Fundamental reason why domestic cats don’t walk with their owners like dogs

Although, sometimes, domestic cats do walk behind their owners for a relatively short distance (a behaviour characteristic that I explain below), in general, it is fundamentally alien to domestic cats to walk with their owner on a lead like a dog on those nice country walks in the park. If you could talk to them, they’d find the suggestion inexplicable.

cat on leash. These are set up images.
cat on leash. These are set up images. Montage by MikeB
Two useful tags. Click either to see the articles:- Toxic to cats | Dangers to cats


And the reason can be found in their wild cat character and lifestyle. Whenever the domestic cat goes for a walk as in hunting, they do it alone. They don’t indulge in communal walking or pack hunting. There are essentially solitary creatures in this aspect of their lives.

This, of course, is in complete contrast to the domestic dog which is a domesticated gray wolf, a pack animal which lives in a cooperative group. That’s why dogs follow their owner’s on a lead. They are participating in group living.

This reason for the aversion by domestic cats to walking on a lead with their owner is an aspect of their behaviour which is rarely discussed. However, we do see the occasional domestic cat enjoying trekking with their American owner in glorious, mountainous countryside from time to time. America has some fabulous landscapes.

This can be made possible because of short walk mentioned in the first para becomes something much more profound through gradual training and simply doing it a lot (see below).


There are other issues with respect to walking with your cat on a lead. You can’t use an ordinary collar and harness because the cat will slip out of it when agitated.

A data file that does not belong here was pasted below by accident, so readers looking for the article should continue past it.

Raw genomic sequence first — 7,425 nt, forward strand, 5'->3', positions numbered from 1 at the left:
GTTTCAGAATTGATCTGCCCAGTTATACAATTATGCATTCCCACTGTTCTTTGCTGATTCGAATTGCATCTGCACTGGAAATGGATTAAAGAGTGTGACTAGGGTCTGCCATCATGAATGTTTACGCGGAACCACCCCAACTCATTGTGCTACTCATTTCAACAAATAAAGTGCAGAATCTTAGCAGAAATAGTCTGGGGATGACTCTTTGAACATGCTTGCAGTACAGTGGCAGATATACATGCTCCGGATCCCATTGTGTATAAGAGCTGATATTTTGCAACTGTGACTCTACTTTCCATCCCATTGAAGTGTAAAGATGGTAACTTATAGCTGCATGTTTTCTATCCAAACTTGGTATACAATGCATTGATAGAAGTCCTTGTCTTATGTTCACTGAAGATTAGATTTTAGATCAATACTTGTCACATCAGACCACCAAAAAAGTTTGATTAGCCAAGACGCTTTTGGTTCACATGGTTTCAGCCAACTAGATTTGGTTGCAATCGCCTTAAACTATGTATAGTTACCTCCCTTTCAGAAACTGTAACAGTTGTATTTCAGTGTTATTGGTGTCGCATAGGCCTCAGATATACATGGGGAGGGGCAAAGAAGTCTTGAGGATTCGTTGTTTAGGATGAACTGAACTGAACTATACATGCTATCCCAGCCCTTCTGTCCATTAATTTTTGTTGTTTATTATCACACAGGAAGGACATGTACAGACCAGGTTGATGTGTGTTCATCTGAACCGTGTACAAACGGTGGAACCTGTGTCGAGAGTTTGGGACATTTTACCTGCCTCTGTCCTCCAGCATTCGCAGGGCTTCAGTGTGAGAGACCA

You’ve got to use a full harness which wraps around the torso. This induces what I call the ‘Thundershirt Phenomenon’.

You may know that you can buy a product on Amazon called the Thundershirt. It is mainly for dogs but can be used by cats too. It keeps them calm when otherwise they might be agitated.

The manufacturers don’t explain how it works. For me it works because the compression on the sides of the body triggers a mentality which I believe is a throwback to when they were puppies.

That aside, the key point to make here is that cats walk alone. I’m reminded of the well-used saying of Kipling, “The cat that walked by himself”. It’s true.

Cat follows owner

If, as my cat does, a cat follows you down the sidewalk for about a hundred yards when you buy the newspaper, it is because they are enacting what they did when they were kittens living with their mother in their den/nest.

At that stage in their lives, they are not fully independent but they are mobile. They follow their mother out of the den on short trips and she will go at a slow pace to keep an eye on them.

Because the relationship between the human caregiver and the domestic cat is identical in the minds of cats to the mother kitten relationship described, they might follow their owner down the road.

Certainly, sometimes, they follow their owner all over the house. It depends on the connection between human and cat but very often you see remarks on the internet, sometimes complaints, by owners saying that their cat follows them around the house too much and it has become irritating.

The underlying reason for this is as described.

Leash training

It is possible to leash train i.e. the cat accepts the leash, and then walking for a short distance but the difficulty is in achieving long walks like a dog.

Feline behavior

A lot of domestic cat behavior can be explained by reference to the relics of kittenhood.

Are cats solitary?

Are all cats solitary animals?

Cats vs dogs – it’s a draw as expected

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